The signature of carbonate minerals has long been suspected in the mid-infrared spectra of various astrophysical environments such as protostars1. Abiogenic carbonates are considered as indicators of aqueous mineral alteration2 in the presence of CO2-rich liquid water. The recent claimed detection of calcite associated with amorphous silicates in two planetary nebulae3 and protostars4,5 devoid of planetary bodies questions the relevance of this indicator; but in the absence of an alternative mode of formation under circumstellar conditions, this detection remains controversial6,7,8. The main dust component observed in circumstellar envelopes is amorphous silicates9, which are thought to have formed by non-equilibrium condensation10. Here we report experiments demonstrating that carbonates can be formed with amorphous silicates during the non-equilibrium condensation of a silicate gas in a H2O-CO2-rich vapour. We propose that the observed astrophysical carbonates have condensed in H2O(g)-CO2(g)-rich, high-temperature and high-density regions such as evolved stellar winds, or those induced by grain sputtering upon shocks in protostellar outflows.
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L. Zimmerman, R. Ruppen and F. Bendisari are thanked for technical help and J. Aléon, E. Deloule and J. Bradley for discussions. C. Kemper is thanked for providing the spectral data of NGC 6302.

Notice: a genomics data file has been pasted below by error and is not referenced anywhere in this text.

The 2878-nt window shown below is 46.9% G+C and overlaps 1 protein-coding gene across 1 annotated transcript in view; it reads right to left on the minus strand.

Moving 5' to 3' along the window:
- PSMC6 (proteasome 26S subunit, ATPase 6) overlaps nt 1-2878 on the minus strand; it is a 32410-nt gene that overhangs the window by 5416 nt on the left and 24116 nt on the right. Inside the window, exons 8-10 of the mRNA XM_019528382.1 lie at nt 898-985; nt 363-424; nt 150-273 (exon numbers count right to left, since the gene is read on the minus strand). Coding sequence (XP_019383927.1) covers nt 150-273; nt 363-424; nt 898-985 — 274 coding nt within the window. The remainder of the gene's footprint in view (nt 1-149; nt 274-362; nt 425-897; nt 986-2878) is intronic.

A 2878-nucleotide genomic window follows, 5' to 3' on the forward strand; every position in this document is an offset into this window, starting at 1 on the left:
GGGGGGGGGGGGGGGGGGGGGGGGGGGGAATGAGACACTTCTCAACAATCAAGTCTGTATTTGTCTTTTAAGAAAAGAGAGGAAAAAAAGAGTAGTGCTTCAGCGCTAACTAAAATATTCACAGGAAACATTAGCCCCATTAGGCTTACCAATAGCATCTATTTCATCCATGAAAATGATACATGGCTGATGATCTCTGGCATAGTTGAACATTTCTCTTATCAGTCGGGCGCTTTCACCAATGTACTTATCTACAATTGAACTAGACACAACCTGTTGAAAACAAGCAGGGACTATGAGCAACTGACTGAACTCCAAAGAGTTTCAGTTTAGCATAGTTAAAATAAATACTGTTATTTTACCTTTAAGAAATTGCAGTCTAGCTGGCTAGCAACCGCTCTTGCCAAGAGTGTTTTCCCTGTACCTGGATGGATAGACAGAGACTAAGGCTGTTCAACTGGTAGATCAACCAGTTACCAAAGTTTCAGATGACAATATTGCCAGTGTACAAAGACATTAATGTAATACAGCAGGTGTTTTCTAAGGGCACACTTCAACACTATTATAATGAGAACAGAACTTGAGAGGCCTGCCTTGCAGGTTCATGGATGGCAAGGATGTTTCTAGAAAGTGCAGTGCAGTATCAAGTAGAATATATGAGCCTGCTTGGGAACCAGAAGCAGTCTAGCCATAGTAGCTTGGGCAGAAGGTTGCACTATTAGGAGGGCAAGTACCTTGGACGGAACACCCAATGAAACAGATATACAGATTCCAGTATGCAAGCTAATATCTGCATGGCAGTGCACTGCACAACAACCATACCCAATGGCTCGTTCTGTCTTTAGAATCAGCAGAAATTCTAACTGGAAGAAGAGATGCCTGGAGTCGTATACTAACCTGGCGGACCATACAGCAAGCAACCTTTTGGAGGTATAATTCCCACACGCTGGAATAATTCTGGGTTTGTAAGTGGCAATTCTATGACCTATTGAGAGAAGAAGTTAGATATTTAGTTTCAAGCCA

Reprints and permissions information is available at npg.nature.com/reprintsandpermissions. The authors declare no competing financial interests.
This file contains a description of the analytical procedure for the transmission electron microscopy and for the mid and far-infrared spectroscopy. (DOC 28 kb)
This file contains legends for figures 1 to 6. (DOC 36 kb)
This figure shows a schematic drawing of the experimental device. (PDF 18 kb)
This figure shows the far-infrared spectrum (700–50 cm-1) of Ca-Al-rich material condensed in "wet" CO2 (25°C, 20 mbar H2O + 4 mbar CO2, 493 min). (PDF 173 kb)
This figure shows the mid-infrared spectrum (4000–600 cm-1) of material condensed as a function of gas composition. (PDF 229 kb)
This figure shows the mid-infrared spectrum (4000–600 cm-1) of material condensed as a function of duration of condensation. (PDF 230 kb)
This figure shows the mid-infrared spectrum (4000–600 cm-1) of material condensed as a function of temperature of condensation. (PDF 257 kb)
This figure shows the mid-infrared spectrum (4000–600 cm-1) of material condensed as a function of CO2 partial pressure. (PDF 226 kb)
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Philosophical Transactions of the Royal Society A: Mathematical, Physical and Engineering Sciences (2017)
Meteoritics & Planetary Science (2017)
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